In the end, Pullen said, the assessor’s office is responsible for any changes.
“Vision Appraisal doesn’t have to go to court to defend the values—we do,” he said.
Pullen said the informal hearings give Vision a chance to explain the rationale behind a given assessment.
The hearings also aim to address “factual errors” in the assessments, such as the number of bathrooms or the square footage in a home. With 27,000 properties, there are bound to be some mistakes, Pullen said.
“If it’s your property, you’re going to be looking at it with a more meticulous eye,” Pullen said. “It’s just the nature of mass appraisal.”
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Whats the punch line for this story? The dataset is interesting but nothing about it really jumps out at me. The percentages are a fairly smooth range and geographically speaking the changes seem to be spread out pretty evenly through the city (accounting for the slightly higher density in East Rock because they got hammered in the revel and were naturally going to appeal more than the average).
BTW NHI, nice effort but this kind of thing could be more clearly illustrated with a heatmap or peak map showing scale of change. The Google map only serves to illustrate quantity, not quality.
It looks as if Vision Appraisal has acted as the City’s new Property Tax Review Board?
If that is true, two questions:
1). Did the City have any input at all into the corrections, or were they completely independent.
2). Are these cases part of the public record?
I’m not at all against handling these situations in this matter, but this seems like a departure from past practices. Is this something that has been done elsewhere, in other municipalities?
The informal hearing process with Vision is not new or unique to New Haven. The informal hearings were an opportunity for property owners to address factual errors in their values. Vision staffed the hearings, but any proposed changes were reviewed by the Assessor’s Office before an adjustment was made. Property owners also had an opportunity to appeal their value to the Board of Assessment Appeals. If unsatisfied by a Board of Assessment Appeals decision, homeowners may challenge their value in court. I hope this helps.
Assuming this is the same ElizabethBenton who works for the city’s PR dept. Seems you are quite familiar with the issue, given you were one of the lucky few to receive a reduction through the informal process (according to the spreadsheet). Is the data correct that you received a 12.5% reduction?
Robn, perhaps the punchline, though not explicitly stated, is that there is some political dimension to the reductions. I’m sure no one is surprised to hear this, though I commend the NHI for shedding light on the issue with an unbiased perspective and real data. I hope there will be follow up with more analysis of the data.
A few questions: You note 492 are settled informally ($14.9 million from the data). What % of people who seek an informal settlement receive one, and then how many are settled through BAA and superior court and what do these formal reduction figures look like? would be interesting to know how the 3 compare and what it takes to be one of the luck 1.8% to receive an informal reduction.
posted by: Doug Hausladen on October 18, 2012 3:17pm
I think the punchline for me is that (when removing the Yale University properties quickly) in a rough back of the envelope calculation, we just lost out on $2.3million in revenue due to the decrease in property assessed value. That equates to a roughly 1% decrease in our revenue projections on the budget for this year (http://www.cityofnewhaven.com/Finance/pdfs/FY 2012-2013 BOA APPROVED BUDGET.pdf), or consequently that 1% needs to be made up in every other property’s tax.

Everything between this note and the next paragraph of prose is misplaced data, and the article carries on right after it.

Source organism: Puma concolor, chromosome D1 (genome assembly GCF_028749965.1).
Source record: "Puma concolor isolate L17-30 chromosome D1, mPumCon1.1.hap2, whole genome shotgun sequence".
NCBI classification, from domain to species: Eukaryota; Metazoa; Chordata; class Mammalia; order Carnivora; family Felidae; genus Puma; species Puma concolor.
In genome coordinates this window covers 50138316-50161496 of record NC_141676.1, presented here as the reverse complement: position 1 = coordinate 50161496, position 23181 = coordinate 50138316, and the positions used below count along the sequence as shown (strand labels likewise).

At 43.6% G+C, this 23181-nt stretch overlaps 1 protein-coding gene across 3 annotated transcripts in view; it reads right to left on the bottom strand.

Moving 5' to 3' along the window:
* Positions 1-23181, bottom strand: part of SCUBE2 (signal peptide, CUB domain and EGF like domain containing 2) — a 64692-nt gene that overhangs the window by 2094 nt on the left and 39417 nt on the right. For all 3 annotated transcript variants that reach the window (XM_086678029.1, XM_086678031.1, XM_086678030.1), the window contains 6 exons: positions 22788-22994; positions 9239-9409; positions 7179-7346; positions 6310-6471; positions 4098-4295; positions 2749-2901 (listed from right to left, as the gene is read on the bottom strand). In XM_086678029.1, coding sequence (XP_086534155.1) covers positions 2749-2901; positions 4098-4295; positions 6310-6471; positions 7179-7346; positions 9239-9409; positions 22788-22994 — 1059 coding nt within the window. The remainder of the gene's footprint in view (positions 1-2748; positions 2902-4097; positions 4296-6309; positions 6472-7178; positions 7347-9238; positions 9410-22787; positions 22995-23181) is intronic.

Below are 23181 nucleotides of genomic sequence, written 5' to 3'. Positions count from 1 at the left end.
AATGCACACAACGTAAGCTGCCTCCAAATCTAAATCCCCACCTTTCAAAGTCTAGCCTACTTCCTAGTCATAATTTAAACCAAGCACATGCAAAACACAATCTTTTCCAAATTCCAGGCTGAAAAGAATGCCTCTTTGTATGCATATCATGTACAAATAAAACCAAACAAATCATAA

The appeals process is supposed to correct for inaccuracies. If the assessments were inaccurate then there was no revenue in the first place, just a mistaken redistribution of tax burden.
posted by: Doug Hausladen on October 18, 2012 4:41pm
you’re definitely correct - if the assessments were inaccurate, then they should be reduced. the punchline again is that the mill rate budget is based off of one number, and another lower number is now the denominator. with under $1million in unrestricted reserve fund, it’s a potential problem in this year’s budget if we used a larger than appropriate net-assessed grand list and have now $2.3million less of possible real property tax revenue.
there is no set process for how properties are brought down - it’s an ad hoc process which seems to be partially due to staffing and, as the assessor puts it, the externality of a mass assessment.
additionally, as one commenter mentioned, the list is an interesting list.
I wrote that the list was interesting but what I meant is that its interesting in what it could be, not in what it is, which is just a lot of uncorrelated data with no observable or infamous patterns which might scream newsworthy.
Does this seem like unnecessary public shaming to anyone else?
It’s not unnecessary if there is something to be ashamed of, and if there isn’t, then it’s still informative. Shedding light on how our government operates is one of the media’s most critical roles, especially in a one-party city like ours, where other checks on power are absent.
Anderson Scooper asked some good questions, and Elizabeth Benton answered most of them, but I’m still not sure about this one:
Are the informal hearings part of the public record?
If not, why not? Apparently more properties get reductions by this process (492) than by the formal one (306). If the informal process really is about clearly up factual errors, it seems like it would be easy enough to keep a record of that—especially since some of these cases involve reductions of over a million dollars. The Board of Assessment Appeals won’t look at cases that big, but somehow it’s okay to handle it informally? Is it really just Vision Appraisal who is making these adjustments?
Don’t know about records but I do know that VA doesn’t base judgement upon sympathy; they base it upon factual errors that may be in the assessment. Their criteria is very tight and basically focuses upon these things:
1) Are the quantities in the assessment correct? (square footage, number of rooms, closed porches, etc.)
2) Are the qualities in the assessment correct? (quality of construction and physical depreciation)
3) Are the comparables correct?